We had thought that we had seen all of the symptoms of the state’s affordable housing crisis – from escalating rents to overflowing shelters. But we didn’t see this one coming.

Professionals who inspect homes for prospective buyers say business is drying up.

It’s not because there aren’t enough home sales – we are just coming off three years of a white-hot real estate market. The problem is that the market is so competitive that buyers are forgoing inspections, hoping to make their bid more attractive to sellers.

You could see this as a predictable dip in demand for businesses that are built to survive economic ups and downs. Or you could say that it’s only a problem for a few impatient buyers, who may soon find that that they are now the owner of an expensive problem in addition to a house.

But, it is also a clear illustration of how an artificially tight market distorts decision-making. Because housing is in such demand, people who can’t afford to bid more money are choosing to take more risk – perhaps more risk than they can afford.

It wasn’t so long ago that home foreclosures were the leading edge of a global financial crisis, causing a recession from which it took years to dig out.


The plight of the home inspectors is not the only sign that the state is facing a shortage of the right kind of housing in the right places.

The shortage is a major driver of what’s often described as a labor shortage, especially in coastal communities where high property values have made it nearly impossible to find service workers for nursing homes and hospitality businesses.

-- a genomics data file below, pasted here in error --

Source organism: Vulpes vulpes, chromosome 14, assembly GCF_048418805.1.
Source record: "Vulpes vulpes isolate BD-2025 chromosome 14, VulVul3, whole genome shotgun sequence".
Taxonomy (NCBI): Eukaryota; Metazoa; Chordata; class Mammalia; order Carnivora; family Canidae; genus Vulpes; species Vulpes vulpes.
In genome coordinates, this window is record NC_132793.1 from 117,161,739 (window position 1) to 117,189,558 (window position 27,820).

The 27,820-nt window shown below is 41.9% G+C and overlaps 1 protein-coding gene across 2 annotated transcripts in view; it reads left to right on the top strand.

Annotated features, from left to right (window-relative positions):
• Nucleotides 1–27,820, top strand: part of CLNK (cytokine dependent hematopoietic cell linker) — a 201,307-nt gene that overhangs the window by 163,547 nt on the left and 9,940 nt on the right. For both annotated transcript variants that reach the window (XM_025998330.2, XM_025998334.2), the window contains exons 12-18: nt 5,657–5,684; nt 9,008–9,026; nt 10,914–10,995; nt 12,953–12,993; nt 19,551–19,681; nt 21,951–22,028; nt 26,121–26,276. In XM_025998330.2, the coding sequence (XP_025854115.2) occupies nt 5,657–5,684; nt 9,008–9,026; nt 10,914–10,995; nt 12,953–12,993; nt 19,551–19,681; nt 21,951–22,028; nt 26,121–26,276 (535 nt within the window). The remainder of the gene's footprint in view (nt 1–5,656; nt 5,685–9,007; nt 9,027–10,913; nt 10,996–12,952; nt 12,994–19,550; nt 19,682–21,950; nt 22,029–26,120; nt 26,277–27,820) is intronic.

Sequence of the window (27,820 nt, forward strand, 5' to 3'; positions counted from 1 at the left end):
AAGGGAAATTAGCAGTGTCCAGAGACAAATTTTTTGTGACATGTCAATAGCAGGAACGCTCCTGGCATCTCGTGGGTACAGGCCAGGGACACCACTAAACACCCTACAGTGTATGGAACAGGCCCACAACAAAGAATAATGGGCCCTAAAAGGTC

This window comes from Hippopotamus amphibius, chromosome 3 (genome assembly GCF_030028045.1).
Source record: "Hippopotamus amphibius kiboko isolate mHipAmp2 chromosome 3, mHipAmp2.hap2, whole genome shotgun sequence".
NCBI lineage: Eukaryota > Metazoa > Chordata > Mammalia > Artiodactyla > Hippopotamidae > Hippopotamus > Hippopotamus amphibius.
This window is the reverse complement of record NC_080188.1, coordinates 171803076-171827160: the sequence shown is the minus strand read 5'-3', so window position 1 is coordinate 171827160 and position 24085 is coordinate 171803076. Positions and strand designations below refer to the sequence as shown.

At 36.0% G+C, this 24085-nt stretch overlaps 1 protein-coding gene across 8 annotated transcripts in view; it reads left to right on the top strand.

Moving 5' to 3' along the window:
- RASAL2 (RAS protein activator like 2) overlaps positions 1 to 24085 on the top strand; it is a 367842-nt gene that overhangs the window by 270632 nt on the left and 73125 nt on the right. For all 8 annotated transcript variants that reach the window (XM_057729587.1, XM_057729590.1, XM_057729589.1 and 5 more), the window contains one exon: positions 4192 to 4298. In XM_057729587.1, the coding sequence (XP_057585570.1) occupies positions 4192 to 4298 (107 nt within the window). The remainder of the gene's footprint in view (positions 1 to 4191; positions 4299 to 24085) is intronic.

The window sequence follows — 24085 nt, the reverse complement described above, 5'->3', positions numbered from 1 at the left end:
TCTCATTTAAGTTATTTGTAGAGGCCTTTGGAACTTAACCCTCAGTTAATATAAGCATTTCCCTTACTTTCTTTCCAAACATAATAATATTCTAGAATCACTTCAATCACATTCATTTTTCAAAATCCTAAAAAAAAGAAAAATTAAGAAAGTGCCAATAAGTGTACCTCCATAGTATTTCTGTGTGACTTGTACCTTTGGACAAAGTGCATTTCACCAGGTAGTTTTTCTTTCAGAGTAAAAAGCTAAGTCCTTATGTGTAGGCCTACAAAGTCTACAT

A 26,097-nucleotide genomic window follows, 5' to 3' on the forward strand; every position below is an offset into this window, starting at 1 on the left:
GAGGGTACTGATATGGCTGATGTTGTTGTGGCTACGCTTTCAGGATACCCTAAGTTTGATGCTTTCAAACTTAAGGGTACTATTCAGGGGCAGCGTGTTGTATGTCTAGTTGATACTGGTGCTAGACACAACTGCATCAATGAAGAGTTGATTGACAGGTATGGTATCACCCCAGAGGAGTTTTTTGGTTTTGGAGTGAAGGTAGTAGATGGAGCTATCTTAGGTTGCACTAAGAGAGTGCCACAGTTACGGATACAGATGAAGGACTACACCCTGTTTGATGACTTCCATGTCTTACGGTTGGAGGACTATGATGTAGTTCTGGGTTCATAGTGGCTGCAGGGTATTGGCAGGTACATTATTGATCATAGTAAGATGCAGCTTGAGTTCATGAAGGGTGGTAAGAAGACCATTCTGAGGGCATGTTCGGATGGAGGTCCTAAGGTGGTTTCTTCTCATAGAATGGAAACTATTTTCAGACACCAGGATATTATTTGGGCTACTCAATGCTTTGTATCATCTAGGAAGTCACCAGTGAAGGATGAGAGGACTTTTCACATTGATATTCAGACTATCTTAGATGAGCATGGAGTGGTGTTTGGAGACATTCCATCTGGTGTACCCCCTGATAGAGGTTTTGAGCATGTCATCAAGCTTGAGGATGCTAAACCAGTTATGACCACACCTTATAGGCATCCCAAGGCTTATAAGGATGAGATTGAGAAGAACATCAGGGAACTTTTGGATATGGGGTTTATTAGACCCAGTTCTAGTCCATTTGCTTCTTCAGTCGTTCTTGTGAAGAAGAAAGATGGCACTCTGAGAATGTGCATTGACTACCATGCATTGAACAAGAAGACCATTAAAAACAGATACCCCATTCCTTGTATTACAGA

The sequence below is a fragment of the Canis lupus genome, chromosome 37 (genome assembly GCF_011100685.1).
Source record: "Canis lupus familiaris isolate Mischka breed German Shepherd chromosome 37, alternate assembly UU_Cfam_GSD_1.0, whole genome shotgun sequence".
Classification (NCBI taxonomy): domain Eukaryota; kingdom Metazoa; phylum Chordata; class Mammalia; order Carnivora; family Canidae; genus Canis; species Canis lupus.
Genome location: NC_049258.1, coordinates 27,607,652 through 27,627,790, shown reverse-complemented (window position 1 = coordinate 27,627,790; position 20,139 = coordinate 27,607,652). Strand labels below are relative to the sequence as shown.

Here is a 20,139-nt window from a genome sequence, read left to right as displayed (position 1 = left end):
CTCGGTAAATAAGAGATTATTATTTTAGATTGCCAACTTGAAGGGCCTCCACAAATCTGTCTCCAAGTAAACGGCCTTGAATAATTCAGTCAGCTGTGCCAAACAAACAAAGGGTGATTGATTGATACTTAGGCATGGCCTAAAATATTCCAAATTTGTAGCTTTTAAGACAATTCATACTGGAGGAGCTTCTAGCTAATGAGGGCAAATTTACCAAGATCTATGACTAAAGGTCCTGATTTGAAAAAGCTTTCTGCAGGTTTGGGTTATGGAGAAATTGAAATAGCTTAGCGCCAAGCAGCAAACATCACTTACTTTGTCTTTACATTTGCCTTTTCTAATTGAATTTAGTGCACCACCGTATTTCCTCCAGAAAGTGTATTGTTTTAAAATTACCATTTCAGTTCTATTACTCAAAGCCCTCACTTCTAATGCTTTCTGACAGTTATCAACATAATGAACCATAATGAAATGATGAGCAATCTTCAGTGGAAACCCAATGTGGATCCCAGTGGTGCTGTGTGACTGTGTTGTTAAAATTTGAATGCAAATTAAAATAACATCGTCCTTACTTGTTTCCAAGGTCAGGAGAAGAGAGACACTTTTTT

The lack of housing also shows up in the data compiled by researchers looking into the affordability of apartments and the price of houses.

Last week, Harvard University’s Joint Center for Housing Studies reported that almost half of Maine renters pay more than 30 percent of their income for housing, making them “rent-burdened.” Almost 1 in 5 Maine renters pays more than half of their income on housing, making them “severely rent-burdened,” according to the federal Department of Housing and Urban Development.

This is not just a problem for low-income families.

Another study by the center found that someone would need an income of $130,000 a year – more than twice the median income – to buy a home in the Portland area. A lack of inventory has driven up prices on existing housing, leaving middle-income workers unable to buy. That puts pressure on the rental market because people who might otherwise buy a house are still renting.

Housing prices have been high near Maine’s biggest city for some time, but they have also been climbing across the state, as remote workers and people willing to take on a long commute have been bidding up the prices.

There is no single answer to a problem this complex, but the first thing that needs to be done is building new homes and apartments, especially in multi-unit developments that are near schools, jobs and services, and which are affordable to people with a wide range of incomes. There is a role for federal, state and local governments, as well as for-profit and nonprofit developers.

When people are afraid that they will lose their chance to buy a house if they ask for an inspection, we should admit that we have a problem. And then we should commit to doing something about it.

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